Wednesday, March 13, 2019

Marina Chiapas: Boat Chores

It's hot and muggy here. During the day, the sun blazes but there is often an afternoon breeze that makes it bearable. At night there is no breeze and the hot air just lays heavily. The cabin fans help a bit, but I'm sweltering most of the day and night in 90 degree humid heat. The only pleasant conditions are between about 3 and 7 a.m., when the temperature drops into the mid-70's, refreshingly, pleasantly cool.

I'm getting boat chores done though, despite the heat.

On Monday, I got a ride into town with Memo, the general manager of the marina. (Memo is the short form of Guillermo, like Bill is for William.) I needed to pick up some solvent, he needed to pick up a new pump for the marina's domestic water system. I was able to help him a bit, working out if the motor for the pump was sized correctly. He was able to help me find the methylated spirits I was looking for. His family is connected with a local hospital and we went to the chemical supply store where the hospital gets its chemicals for lab tests etc. They have everything. I bought what I needed and then asked if I could buy some acetone for fiberglass work. I found out that to buy that solvent I needed to write a letter explaining how I intended to use the acetone and produce identification. Apparently, acetone is used to make methamphetamine and the authorities have placed restrictions on its sale here.

Memo and I enjoyed a taco lunch on the way back to the marina. I asked him about the tsunami that I had heard hit the marina in September of 2017.  I thought it was just a few waves that moved the docks around. It was much worse than that. The three tidal waves were so high, they lifted the floating docks over the tops of the pilings that secure them. The tops of these pilings are nine feet above the high tide! The wave inundated the land around the marina, getting high enough to flood out the electrical controls of the travelift, which are about at chest height. Fortunately, the docks jammed themselves amongst the pilings and didn't float away and no boats were damaged or people hurt. Memo told me it was quite a repair job to get the marina back in operation. Looking at the place now, there are few signs that anything had happened, although I notice they park the travelift on higher ground than they used to.

Yesterday I got started on my big project; resealing the perimeter of the forward window on the port hull. Both forward windows have leaked, the one on the starboard worse than the port, but it is in the head, so a little water there is only an annoyance. Water leaking from the port window gets onto the bedding of the berth, which is more than annoying, especially if someone is sleeping there. Neither are big leaks, but leak enough when pounding through head seas to want to fix them. The leaks appear to be due to the original sealant not bonding well to the Lexan window material.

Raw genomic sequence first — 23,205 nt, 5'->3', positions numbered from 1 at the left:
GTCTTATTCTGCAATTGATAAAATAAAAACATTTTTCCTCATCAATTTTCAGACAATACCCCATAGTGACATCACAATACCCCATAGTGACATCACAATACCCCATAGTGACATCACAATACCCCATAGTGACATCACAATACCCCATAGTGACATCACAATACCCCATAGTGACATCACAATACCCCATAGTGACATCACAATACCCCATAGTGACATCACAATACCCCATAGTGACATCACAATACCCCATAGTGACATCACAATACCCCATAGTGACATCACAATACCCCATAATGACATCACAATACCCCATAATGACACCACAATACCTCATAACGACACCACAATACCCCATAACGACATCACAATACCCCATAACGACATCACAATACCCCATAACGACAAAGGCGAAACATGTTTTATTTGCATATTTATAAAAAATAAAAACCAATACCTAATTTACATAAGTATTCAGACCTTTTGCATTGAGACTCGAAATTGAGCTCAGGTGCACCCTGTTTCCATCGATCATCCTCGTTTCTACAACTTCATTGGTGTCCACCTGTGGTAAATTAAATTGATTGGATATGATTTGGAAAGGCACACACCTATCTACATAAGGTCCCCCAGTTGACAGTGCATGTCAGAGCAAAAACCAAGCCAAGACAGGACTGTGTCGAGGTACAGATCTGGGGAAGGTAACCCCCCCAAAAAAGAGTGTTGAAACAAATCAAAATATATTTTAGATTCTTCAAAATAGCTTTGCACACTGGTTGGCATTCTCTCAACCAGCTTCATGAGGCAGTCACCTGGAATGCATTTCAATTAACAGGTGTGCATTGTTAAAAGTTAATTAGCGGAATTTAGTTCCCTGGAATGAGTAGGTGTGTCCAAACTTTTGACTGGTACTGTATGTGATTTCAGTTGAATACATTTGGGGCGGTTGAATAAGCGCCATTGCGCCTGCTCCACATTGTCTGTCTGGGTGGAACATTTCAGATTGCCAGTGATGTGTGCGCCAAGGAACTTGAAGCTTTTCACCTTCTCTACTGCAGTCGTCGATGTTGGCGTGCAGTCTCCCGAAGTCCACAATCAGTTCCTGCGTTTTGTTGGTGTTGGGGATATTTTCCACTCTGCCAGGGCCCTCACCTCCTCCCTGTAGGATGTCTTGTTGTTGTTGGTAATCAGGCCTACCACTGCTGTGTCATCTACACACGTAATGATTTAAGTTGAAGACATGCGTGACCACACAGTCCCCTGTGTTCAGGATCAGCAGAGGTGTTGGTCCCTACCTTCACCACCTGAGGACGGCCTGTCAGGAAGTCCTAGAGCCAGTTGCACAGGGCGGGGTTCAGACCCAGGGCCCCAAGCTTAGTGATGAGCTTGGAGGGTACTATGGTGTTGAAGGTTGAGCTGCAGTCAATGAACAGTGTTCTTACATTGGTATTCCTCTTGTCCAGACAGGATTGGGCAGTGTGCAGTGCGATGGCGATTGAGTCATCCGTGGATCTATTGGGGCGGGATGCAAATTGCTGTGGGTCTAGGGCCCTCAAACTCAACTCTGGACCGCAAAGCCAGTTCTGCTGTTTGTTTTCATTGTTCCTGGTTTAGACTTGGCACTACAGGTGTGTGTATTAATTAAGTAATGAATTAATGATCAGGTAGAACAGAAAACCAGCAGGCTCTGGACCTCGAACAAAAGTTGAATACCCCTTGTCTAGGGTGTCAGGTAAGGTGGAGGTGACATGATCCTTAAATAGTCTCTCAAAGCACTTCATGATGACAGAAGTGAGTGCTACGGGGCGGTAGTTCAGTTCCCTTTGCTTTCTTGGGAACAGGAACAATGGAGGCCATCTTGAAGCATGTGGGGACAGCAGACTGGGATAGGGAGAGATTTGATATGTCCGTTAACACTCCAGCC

The windows are otherwise securely adhered to the hull, so I decided to just replace the sealant to the depth of the thickness of the Lexan. Yesterday I sliced and dug away old sealant. It wasn't too hard or dirty, but it was hot, sweaty work, crouching on the dock under the blazing sun. When I got the sealant out, I set to removing its residue from the fiberglass and edge of the Lexan with sandpaper. That worked pretty well, but was tedious. And hot.

This morning, I wiped down the surfaces carefully with my newly obtained methylated spirits to get them free of any remaining contaminants. Then I applied the new sealant, Dow Corning 795, a silicone sealant used for structural glazing of buildings and recommended by other Leopard cat owners who have repaired their windows. It was easy to get the sealant into the joint with the caulk gun and I tooled 90 percent of the sealant with a popsicle stick to a nice finish. Ten percent is tooled not so nice. I tried making it look better, but every time I touched it, it just got worse. So I stopped and accepted it as "good enough". I'll probably take a stab at a cosmetic repair after it has cured.

I sure hope this repair works, because I'd really not like to do it again. Especially in the tropics.

I got done with the window repair earlier than I expected so I jumped to pickling the watermaker for while I'm gone for almost two weeks. You have to flush the watermaker every five days with fresh water so microbes don't grow and foul the membrane. If you can't do that, you have to "pickle" it to kill the little buggers. When I last left the boat in Ixtapa, Roy was on board and did the flushing. No Roy this time, so pickling required. It was hot down below as I pickled.

I also got laundry done by one of the marina guy's wife. Doing laundry this way involved no sweltering.

Just a few more things on the list, and them I'm ready to leave Intermezzo again for a little while.

Window Repair: Digging out the old sealant

Window Repair: All cleaned up and masked

Window Repair: Finished, looks good enough five feet away

Window Repair: Finished, but not perfect close up